Monkeypox still a public health emergency: WHO

The global monkeypox outbreak still constitutes a public health emergency, the World Health Organization determined during its third meeting on the matter. 

The agency's emergency committee met Oct. 20 to discuss the state of the monkeypox outbreak, which has infected more than 77,000 people globally, CDC data shows. 

In a Nov. 1 statement on the meeting, the WHO's emergency committee cited ongoing transmission in certain regions, the ongoing risk of stigma and discrimination, potential case underreporting in some developing countries, and a lack of equitable access to vaccines and treatments as the primary reasons for ongoing international concern.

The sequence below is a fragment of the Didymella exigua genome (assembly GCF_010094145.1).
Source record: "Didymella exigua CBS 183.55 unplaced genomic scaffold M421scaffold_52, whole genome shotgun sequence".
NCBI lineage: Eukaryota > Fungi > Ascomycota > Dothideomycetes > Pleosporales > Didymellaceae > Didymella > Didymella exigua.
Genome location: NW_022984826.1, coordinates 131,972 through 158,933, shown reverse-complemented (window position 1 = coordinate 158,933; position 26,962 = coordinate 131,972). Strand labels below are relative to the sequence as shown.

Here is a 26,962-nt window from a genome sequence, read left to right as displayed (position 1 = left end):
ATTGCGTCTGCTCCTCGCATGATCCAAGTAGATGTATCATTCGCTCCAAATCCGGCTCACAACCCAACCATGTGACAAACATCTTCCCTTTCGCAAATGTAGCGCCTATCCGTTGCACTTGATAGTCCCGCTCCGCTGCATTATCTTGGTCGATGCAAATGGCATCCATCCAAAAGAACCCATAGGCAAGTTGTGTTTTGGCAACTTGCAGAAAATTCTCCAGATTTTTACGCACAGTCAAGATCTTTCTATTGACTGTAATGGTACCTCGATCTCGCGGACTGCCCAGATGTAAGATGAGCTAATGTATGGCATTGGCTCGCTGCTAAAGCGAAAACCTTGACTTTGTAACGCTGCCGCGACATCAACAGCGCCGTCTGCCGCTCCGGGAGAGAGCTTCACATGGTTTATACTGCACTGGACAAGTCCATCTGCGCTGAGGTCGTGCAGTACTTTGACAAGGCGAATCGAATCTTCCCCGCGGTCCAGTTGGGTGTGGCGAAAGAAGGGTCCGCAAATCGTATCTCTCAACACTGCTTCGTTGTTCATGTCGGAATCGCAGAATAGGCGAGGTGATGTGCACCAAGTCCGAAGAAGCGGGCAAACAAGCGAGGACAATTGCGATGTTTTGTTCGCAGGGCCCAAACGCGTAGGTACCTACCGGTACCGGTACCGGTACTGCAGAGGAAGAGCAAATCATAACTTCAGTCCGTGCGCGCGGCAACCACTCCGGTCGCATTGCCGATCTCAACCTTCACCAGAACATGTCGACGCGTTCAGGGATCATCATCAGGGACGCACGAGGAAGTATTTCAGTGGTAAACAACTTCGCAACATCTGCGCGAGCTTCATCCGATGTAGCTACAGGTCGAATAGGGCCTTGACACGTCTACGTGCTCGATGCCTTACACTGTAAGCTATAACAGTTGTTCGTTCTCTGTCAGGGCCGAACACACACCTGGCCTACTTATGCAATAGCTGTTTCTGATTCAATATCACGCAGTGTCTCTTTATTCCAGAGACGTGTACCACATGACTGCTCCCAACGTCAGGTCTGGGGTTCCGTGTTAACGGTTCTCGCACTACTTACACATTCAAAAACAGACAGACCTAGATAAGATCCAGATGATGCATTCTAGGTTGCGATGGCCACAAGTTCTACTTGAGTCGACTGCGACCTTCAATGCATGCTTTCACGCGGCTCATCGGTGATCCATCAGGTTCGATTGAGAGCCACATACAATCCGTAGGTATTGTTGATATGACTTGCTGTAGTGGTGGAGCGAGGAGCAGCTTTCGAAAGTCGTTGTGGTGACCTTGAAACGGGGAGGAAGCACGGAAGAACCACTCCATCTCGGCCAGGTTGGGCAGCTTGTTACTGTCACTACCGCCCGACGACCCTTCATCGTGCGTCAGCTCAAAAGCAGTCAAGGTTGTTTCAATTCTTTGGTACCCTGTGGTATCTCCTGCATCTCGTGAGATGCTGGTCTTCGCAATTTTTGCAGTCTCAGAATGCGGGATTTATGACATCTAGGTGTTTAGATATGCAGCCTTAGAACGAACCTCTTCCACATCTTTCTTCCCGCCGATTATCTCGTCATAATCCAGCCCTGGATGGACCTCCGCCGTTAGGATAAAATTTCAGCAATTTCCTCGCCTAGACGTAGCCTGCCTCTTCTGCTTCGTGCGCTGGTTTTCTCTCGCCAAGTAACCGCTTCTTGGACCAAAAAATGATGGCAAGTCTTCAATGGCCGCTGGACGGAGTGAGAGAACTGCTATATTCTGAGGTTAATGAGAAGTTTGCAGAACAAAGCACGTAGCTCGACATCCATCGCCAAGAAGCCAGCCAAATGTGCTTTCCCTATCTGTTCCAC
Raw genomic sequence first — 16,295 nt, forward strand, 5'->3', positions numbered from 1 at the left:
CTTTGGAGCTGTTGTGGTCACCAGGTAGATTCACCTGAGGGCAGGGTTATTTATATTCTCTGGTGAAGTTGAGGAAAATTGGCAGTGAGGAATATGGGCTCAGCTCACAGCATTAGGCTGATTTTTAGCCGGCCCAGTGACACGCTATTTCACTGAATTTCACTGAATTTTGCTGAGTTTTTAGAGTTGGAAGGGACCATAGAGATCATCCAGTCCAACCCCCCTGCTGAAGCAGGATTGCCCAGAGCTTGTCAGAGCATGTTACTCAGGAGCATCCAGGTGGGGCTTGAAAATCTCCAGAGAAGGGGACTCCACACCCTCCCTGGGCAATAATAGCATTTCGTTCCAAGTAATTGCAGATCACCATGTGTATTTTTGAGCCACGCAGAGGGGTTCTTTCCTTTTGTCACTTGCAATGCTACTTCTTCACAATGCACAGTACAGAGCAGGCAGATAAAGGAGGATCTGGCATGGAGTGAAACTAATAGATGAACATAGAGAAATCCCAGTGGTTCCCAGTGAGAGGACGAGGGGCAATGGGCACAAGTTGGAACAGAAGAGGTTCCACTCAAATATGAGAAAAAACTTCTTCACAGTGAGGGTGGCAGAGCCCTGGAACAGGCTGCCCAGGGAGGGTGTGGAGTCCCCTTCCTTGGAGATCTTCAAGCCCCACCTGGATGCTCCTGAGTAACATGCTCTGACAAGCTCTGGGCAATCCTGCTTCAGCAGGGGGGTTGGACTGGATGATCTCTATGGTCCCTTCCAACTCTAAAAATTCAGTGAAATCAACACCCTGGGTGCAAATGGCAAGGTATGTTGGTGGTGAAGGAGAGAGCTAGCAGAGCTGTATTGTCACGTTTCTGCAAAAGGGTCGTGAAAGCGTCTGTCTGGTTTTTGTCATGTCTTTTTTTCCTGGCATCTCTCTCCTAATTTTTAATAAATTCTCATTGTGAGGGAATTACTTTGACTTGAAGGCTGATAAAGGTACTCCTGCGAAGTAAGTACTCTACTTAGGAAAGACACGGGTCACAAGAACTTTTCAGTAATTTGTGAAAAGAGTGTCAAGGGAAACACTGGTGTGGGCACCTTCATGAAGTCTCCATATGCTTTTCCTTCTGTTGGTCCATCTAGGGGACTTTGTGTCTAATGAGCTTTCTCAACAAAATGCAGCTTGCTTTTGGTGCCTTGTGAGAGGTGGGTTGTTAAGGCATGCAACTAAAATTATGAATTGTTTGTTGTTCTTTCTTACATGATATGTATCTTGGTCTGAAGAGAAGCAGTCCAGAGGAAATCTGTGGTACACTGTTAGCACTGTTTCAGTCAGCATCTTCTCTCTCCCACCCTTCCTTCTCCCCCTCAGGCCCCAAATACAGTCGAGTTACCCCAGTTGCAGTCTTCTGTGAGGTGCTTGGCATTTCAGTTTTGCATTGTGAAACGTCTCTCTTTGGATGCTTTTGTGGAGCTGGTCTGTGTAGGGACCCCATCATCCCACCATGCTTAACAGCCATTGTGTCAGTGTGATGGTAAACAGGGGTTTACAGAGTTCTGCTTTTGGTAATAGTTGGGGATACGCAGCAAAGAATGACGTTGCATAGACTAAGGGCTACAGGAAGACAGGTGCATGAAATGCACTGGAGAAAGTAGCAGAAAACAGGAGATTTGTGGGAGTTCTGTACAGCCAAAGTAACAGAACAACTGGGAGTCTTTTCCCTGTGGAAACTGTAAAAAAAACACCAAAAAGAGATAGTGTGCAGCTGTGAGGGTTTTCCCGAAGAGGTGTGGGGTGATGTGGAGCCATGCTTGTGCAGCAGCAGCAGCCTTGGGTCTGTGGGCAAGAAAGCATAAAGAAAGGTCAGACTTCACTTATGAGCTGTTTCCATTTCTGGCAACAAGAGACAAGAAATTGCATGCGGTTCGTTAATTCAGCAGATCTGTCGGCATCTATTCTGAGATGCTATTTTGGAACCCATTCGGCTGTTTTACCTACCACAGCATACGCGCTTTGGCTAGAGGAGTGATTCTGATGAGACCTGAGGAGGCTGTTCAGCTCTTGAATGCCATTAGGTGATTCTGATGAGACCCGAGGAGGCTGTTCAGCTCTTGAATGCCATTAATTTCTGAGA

They also acknowledged progress that has been made to slow the outbreak, such as increased vaccine uptake and behavioral changes. 

"Nonetheless, the picture is mixed," the group said, referring to the range in countries' progress at curbing the outbreak. While the group currently deems the public health risk moderate globally, it's considered high in the Americas. Monkeypox was first deemed a global public health emergency July 23. 

In the U.S., 28,442 cases had been confirmed as of Nov. 1. A recent CDC report found the majority of monkeypox patients in the U.S. who developed illness that required hospitalization had weakened immune systems, often from HIV. 

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